Helping Children Deal With The Death Of A Pet

The demise of a pet is often the first time that a child has to deal with the pain of bereavement. The pet is often much more than just an animal – it is also a friend and companion, so when the pet dies, it’s a sad and stressful event and children need help to deal with their grief. When approached in the right way, the death of a pet is a positive learning experience for children and will help them to deal with difficult times in the future.

Breaking the News: When telling a child that a pet has died, it’s always best to tell the truth. Don’t be tempted to say that the dog has gone to live elsewhere or the cat has run away. Be honest but break the news gently. Of course, how you choose to tell your child will depend largely on their age.

If your pet has been ill for a while then you can help children prepare for the pet’s death in advance so that it is not such a shock when it happens. If the vet has to put a pet down, children may be angry with their parents for letting this happen, particularly if they believed the pet was likely to recover. If your pet has been euthanised, explain to children that it was the most peaceful way to go and helped avoid further pain or suffering for your pet.

Answer their Questions: The death of a pet often leads to a series of big questions about where the pet is now and what happens after a human dies. Answer the questions as honestly as you can, again taking your child’s age into consideration. Your answers will depend on your own beliefs but if you are not sure, it’s okay to say “I don’t know”. The idea of an after-life can be reassuring for younger children but if you are not comfortable with it, you can always explain that different people believe different things.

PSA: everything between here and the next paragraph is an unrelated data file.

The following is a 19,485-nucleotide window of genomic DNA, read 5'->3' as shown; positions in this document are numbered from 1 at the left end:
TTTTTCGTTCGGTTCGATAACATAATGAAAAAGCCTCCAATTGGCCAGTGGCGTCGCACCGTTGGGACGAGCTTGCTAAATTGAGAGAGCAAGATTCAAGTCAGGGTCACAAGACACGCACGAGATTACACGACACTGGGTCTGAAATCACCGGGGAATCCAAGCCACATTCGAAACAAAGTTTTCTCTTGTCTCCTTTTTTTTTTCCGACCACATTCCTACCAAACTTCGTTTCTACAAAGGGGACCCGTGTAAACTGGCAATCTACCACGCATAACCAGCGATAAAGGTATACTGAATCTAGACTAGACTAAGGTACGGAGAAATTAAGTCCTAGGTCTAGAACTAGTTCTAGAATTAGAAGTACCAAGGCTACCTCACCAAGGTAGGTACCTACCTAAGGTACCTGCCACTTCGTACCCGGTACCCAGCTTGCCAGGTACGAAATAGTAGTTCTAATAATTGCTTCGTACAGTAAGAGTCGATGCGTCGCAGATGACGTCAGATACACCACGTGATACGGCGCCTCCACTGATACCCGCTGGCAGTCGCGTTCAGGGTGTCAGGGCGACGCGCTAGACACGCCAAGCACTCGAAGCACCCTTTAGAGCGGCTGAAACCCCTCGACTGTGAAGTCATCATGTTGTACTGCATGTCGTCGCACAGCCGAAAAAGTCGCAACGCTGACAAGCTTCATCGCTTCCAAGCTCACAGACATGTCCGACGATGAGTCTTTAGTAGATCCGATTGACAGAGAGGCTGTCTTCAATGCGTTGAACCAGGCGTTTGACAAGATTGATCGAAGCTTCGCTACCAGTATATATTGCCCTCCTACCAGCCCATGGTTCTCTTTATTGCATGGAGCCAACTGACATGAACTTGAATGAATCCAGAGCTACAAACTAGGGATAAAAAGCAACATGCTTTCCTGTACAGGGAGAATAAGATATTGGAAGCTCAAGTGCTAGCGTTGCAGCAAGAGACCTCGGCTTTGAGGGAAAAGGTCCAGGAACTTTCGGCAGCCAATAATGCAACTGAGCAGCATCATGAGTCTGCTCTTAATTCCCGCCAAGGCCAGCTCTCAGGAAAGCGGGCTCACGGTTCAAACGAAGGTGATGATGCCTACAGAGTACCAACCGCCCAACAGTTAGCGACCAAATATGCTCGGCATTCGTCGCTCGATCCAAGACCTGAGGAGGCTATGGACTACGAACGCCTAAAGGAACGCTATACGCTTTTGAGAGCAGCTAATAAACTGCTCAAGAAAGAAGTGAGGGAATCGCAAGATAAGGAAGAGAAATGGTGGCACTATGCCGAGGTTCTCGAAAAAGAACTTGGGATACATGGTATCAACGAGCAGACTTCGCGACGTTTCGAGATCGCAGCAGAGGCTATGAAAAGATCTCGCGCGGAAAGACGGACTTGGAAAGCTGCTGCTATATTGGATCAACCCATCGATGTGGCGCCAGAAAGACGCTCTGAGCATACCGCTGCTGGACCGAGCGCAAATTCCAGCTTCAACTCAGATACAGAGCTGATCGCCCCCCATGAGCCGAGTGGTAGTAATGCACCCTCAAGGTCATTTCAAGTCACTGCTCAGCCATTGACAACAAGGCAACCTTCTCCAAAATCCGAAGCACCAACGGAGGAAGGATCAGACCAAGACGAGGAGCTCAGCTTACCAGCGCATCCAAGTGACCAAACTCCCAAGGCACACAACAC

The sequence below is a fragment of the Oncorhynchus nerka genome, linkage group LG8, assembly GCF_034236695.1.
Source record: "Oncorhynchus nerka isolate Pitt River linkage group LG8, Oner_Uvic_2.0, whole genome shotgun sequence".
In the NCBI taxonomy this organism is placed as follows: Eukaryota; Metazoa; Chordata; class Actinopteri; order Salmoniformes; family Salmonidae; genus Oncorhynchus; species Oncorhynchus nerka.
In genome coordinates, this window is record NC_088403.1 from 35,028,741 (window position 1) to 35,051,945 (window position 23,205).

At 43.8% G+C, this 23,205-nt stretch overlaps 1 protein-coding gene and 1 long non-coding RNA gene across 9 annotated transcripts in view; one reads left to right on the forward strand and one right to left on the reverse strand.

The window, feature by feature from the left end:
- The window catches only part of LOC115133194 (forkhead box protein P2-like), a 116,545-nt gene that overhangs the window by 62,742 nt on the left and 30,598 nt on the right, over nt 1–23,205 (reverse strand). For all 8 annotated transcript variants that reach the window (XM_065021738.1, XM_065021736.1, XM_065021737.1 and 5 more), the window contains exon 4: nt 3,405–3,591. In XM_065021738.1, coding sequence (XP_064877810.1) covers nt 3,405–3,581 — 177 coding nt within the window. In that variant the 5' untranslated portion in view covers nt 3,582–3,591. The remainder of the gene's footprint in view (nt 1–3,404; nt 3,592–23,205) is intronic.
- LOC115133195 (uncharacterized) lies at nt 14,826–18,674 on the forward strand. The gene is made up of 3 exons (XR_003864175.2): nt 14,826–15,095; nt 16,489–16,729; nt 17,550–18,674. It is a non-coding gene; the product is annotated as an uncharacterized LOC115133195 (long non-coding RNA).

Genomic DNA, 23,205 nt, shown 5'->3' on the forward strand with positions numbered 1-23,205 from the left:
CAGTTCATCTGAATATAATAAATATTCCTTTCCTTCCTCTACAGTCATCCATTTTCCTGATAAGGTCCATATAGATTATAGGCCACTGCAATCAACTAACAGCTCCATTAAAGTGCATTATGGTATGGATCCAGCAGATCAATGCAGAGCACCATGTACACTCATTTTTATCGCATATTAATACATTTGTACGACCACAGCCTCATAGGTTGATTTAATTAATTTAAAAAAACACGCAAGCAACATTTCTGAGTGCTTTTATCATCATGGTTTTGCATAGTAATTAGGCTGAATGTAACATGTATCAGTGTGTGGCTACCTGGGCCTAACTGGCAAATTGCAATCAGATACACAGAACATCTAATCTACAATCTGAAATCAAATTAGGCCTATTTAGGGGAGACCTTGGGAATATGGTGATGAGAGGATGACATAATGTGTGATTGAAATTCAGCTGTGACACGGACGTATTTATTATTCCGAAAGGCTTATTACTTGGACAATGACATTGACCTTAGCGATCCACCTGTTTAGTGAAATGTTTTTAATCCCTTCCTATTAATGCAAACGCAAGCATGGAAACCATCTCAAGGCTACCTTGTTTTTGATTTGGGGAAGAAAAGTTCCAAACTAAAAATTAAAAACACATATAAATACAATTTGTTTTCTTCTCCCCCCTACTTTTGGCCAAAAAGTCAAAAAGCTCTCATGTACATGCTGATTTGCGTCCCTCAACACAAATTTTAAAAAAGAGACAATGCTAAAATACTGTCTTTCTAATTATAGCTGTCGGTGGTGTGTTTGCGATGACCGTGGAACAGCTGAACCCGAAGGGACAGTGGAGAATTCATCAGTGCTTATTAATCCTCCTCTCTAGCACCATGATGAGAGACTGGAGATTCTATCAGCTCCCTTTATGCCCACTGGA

Hold a Ceremony: While it’s not always possible to hold a burial for a pet, children still benefit from holding a ceremony for a pet that has passed away. Indeed, this can be a useful part of the grieving process for adults too. Allowing family members to say a few words about what the pet meant to them is therapeutic and helps kids voice the complex feelings they are experiencing. You could bury one of your pet’s favourite toys or plant a small tree or flower to celebrate the life of your pet.

Don’t Rush to Replace a Pet: While you may feel that the quickest way to help children get over the death of a pet is to find a replacement, it’s usually best to wait a few weeks before suggesting this. Children can be fiercely loyal to their pets and may feel that you don’t care if you suggest a replacement too soon.

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